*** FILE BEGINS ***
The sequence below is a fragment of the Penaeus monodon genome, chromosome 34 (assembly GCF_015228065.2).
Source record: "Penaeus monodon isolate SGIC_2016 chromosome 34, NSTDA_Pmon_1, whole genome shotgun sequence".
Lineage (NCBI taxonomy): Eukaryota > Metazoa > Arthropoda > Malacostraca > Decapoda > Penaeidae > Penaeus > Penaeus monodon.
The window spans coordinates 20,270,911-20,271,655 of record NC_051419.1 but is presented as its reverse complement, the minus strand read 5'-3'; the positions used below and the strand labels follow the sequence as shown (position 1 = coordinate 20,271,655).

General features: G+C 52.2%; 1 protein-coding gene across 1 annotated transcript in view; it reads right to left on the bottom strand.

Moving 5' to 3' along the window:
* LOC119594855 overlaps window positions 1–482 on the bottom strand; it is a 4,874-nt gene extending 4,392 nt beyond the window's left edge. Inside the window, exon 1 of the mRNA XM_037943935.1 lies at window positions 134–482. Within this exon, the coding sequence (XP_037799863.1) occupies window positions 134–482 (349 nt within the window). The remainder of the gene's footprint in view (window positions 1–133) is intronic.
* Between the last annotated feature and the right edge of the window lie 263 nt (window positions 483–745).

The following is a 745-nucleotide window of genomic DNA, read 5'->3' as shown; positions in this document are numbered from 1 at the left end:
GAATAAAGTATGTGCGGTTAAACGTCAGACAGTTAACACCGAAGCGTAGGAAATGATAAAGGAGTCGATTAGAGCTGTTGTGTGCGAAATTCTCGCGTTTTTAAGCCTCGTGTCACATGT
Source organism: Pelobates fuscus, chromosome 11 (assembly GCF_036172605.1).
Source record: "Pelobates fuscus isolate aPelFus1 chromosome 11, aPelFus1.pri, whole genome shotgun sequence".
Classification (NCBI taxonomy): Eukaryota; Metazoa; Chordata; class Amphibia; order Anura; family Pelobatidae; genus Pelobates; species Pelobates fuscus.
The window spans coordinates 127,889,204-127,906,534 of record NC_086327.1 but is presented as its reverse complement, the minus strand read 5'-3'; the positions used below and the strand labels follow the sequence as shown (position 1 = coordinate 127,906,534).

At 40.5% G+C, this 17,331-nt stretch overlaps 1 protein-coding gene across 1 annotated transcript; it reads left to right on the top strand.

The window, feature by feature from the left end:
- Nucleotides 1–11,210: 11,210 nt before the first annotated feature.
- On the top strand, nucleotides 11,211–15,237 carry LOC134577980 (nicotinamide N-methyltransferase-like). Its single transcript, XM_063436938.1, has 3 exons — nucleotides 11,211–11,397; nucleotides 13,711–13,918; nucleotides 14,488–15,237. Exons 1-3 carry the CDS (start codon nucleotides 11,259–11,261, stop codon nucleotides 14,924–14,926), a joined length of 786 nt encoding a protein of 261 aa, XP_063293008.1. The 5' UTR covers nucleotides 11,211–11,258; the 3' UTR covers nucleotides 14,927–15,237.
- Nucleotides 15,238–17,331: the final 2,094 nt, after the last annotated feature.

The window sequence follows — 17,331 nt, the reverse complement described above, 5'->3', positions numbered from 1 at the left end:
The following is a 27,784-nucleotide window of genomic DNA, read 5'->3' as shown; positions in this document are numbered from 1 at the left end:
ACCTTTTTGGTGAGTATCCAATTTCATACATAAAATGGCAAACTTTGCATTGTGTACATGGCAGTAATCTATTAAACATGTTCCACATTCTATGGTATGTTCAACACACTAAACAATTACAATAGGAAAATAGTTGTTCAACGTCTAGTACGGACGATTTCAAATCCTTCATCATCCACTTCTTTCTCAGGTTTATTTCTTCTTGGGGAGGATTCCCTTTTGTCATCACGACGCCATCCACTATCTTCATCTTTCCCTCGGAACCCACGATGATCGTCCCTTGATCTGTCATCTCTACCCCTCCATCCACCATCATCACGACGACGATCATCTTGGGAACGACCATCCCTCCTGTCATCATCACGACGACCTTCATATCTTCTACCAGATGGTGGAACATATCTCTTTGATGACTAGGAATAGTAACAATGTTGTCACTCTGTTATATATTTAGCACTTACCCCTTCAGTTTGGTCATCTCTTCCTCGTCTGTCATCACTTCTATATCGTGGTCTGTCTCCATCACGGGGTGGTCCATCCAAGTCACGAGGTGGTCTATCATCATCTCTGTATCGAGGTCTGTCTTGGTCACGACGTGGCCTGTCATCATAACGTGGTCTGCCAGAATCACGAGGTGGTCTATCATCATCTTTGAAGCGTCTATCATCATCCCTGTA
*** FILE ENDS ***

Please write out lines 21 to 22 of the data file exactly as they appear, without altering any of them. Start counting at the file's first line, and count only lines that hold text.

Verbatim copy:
The following is a 27,784-nucleotide window of genomic DNA, read 5'->3' as shown; positions in this document are numbered from 1 at the left end:
ACCTTTTTGGTGAGTATCCAATTTCATACATAAAATGGCAAACTTTGCATTGTGTACATGGCAGTAATCTATTAAACATGTTCCACATTCTATGGTATGTTCAACACACTAAACAATTACAATAGGAAAATAGTTGTTCAACGTCTAGTACGGACGATTTCAAATCCTTCATCATCCACTTCTTTCTCAGGTTTATTTCTTCTTGGGGAGGATTCCCTTTTGTCATCACGACGCCATCCACTATCTTCATCTTTCCCTCGGAACCCACGATGATCGTCCCTTGATCTGTCATCTCTACCCCTCCATCCACCATCATCACGACGACGATCATCTTGGGAACGACCATCCCTCCTGTCATCATCACGACGACCTTCATATCTTCTACCAGATGGTGGAACATATCTCTTTGATGACTAGGAATAGTAACAATGTTGTCACTCTGTTATATATTTAGCACTTACCCCTTCAGTTTGGTCATCTCTTCCTCGTCTGTCATCACTTCTATATCGTGGTCTGTCTCCATCACGGGGTGGTCCATCCAAGTCACGAGGTGGTCTATCATCATCTCTGTATCGAGGTCTGTCTTGGTCACGACGTGGCCTGTCATCATAACGTGGTCTGCCAGAATCACGAGGTGGTCTATCATCATCTTTGAAGCGTCTATCATCATCCCTGTA